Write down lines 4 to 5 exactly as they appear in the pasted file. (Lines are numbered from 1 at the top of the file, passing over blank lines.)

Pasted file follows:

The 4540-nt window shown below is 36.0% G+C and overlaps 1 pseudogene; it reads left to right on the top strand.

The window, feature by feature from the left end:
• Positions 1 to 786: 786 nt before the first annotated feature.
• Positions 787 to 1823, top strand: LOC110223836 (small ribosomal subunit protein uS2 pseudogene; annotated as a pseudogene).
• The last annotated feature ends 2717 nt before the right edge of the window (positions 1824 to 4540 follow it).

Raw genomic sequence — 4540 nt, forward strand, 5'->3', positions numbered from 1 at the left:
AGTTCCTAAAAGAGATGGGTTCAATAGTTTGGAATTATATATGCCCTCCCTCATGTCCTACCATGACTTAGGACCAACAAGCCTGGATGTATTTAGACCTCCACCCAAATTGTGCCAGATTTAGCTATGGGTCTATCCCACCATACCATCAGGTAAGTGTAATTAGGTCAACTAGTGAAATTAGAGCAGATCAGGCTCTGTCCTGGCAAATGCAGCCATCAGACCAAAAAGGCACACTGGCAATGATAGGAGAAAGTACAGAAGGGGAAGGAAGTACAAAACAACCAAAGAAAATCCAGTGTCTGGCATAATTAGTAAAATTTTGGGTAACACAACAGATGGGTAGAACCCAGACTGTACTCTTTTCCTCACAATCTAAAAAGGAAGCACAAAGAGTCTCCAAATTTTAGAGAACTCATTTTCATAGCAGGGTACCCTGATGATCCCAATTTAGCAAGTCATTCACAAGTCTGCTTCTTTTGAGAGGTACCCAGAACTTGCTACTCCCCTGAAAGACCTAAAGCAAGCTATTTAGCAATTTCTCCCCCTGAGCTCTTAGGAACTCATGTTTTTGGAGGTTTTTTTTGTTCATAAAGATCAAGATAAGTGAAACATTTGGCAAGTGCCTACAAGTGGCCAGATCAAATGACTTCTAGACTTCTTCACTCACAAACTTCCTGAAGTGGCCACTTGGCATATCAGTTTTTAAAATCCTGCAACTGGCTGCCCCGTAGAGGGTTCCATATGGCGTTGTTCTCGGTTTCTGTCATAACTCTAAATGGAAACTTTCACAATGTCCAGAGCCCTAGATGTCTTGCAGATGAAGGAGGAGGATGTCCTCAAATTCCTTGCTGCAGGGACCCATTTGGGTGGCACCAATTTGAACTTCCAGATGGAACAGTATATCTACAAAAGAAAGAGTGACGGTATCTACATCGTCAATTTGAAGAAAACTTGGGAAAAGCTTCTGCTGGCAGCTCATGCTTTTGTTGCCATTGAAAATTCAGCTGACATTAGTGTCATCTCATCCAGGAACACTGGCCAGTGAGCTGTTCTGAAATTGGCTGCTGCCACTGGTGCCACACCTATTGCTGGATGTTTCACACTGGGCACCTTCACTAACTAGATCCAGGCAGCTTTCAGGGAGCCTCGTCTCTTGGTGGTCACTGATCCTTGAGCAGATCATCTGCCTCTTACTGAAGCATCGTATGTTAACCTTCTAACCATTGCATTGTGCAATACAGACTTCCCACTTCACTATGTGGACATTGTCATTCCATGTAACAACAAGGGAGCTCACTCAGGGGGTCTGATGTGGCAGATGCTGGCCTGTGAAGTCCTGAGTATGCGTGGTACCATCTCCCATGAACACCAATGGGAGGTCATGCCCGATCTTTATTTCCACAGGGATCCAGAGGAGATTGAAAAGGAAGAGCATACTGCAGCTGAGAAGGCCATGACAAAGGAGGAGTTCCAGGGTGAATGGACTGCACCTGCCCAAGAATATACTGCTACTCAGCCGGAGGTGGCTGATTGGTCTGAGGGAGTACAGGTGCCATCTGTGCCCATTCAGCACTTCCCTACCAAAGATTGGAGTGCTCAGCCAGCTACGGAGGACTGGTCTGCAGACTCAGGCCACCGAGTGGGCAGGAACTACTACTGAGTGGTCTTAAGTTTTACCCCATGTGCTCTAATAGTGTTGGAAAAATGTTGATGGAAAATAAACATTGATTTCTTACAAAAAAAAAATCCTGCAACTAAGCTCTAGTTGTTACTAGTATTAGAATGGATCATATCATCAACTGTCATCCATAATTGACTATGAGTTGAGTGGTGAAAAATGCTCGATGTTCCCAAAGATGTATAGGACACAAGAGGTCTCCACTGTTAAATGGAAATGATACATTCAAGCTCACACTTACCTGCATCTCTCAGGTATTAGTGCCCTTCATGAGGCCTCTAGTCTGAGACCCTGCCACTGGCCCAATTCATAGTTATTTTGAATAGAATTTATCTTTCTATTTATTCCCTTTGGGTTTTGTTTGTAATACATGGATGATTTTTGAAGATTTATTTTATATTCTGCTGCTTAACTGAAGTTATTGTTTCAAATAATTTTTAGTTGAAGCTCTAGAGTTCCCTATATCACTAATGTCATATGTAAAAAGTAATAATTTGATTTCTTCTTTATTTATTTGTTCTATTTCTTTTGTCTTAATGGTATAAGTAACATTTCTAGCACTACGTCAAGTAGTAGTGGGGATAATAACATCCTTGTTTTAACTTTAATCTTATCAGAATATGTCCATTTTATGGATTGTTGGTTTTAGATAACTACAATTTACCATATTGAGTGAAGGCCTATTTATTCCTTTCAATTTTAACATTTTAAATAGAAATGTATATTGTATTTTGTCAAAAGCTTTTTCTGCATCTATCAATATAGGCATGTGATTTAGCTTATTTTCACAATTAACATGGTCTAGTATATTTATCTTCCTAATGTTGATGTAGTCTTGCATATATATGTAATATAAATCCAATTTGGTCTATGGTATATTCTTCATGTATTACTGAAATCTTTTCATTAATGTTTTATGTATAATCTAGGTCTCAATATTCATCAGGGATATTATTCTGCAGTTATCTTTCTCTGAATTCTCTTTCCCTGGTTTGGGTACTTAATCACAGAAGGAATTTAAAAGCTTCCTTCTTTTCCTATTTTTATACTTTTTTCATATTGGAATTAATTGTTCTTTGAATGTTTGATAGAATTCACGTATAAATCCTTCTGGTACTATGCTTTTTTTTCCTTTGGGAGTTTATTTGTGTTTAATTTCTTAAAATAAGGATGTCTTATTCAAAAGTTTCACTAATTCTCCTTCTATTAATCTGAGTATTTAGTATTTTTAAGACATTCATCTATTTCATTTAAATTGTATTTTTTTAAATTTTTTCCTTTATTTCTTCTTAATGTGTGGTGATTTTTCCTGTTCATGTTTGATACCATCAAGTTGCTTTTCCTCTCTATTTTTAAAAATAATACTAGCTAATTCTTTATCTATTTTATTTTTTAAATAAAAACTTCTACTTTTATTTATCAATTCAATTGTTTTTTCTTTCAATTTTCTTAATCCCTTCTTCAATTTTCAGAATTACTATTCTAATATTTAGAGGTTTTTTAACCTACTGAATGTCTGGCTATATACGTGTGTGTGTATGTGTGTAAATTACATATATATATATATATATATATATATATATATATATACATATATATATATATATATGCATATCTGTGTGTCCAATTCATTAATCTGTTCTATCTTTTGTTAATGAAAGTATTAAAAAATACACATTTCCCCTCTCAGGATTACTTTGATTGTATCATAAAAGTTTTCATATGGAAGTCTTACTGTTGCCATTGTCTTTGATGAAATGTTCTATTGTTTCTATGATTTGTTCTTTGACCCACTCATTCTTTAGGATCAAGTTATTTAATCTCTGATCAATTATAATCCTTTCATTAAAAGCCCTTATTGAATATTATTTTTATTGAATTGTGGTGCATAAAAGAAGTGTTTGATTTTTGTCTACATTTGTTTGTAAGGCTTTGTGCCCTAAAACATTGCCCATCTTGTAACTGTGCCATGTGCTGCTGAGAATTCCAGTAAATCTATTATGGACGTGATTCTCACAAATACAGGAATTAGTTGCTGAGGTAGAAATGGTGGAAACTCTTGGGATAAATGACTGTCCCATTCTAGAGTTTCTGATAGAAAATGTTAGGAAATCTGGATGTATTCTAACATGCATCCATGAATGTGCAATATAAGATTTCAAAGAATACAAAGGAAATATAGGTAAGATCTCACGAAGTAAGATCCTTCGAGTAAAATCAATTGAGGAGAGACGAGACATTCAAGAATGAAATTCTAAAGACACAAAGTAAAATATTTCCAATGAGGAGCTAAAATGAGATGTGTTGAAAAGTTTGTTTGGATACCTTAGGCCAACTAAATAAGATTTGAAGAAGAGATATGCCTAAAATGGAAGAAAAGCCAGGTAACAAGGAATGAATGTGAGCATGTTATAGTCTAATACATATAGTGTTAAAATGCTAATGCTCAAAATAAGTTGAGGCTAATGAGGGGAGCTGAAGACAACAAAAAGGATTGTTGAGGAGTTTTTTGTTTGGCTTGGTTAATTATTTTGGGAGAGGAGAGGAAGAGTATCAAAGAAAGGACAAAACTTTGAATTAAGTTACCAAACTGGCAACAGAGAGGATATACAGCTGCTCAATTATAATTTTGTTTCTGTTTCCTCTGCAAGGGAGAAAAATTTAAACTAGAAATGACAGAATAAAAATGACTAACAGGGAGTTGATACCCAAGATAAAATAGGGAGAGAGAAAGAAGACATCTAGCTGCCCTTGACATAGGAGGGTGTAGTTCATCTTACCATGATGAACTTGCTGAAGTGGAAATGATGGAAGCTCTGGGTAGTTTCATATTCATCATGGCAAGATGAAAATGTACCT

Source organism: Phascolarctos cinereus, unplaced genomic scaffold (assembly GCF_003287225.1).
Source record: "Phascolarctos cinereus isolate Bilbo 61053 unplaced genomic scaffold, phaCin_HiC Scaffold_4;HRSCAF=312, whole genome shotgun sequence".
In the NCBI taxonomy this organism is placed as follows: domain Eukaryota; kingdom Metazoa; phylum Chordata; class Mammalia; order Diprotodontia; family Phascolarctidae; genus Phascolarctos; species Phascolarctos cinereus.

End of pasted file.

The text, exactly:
• Positions 787 to 1823, top strand: LOC110223836 (small ribosomal subunit protein uS2 pseudogene; annotated as a pseudogene).
• The last annotated feature ends 2717 nt before the right edge of the window (positions 1824 to 4540 follow it).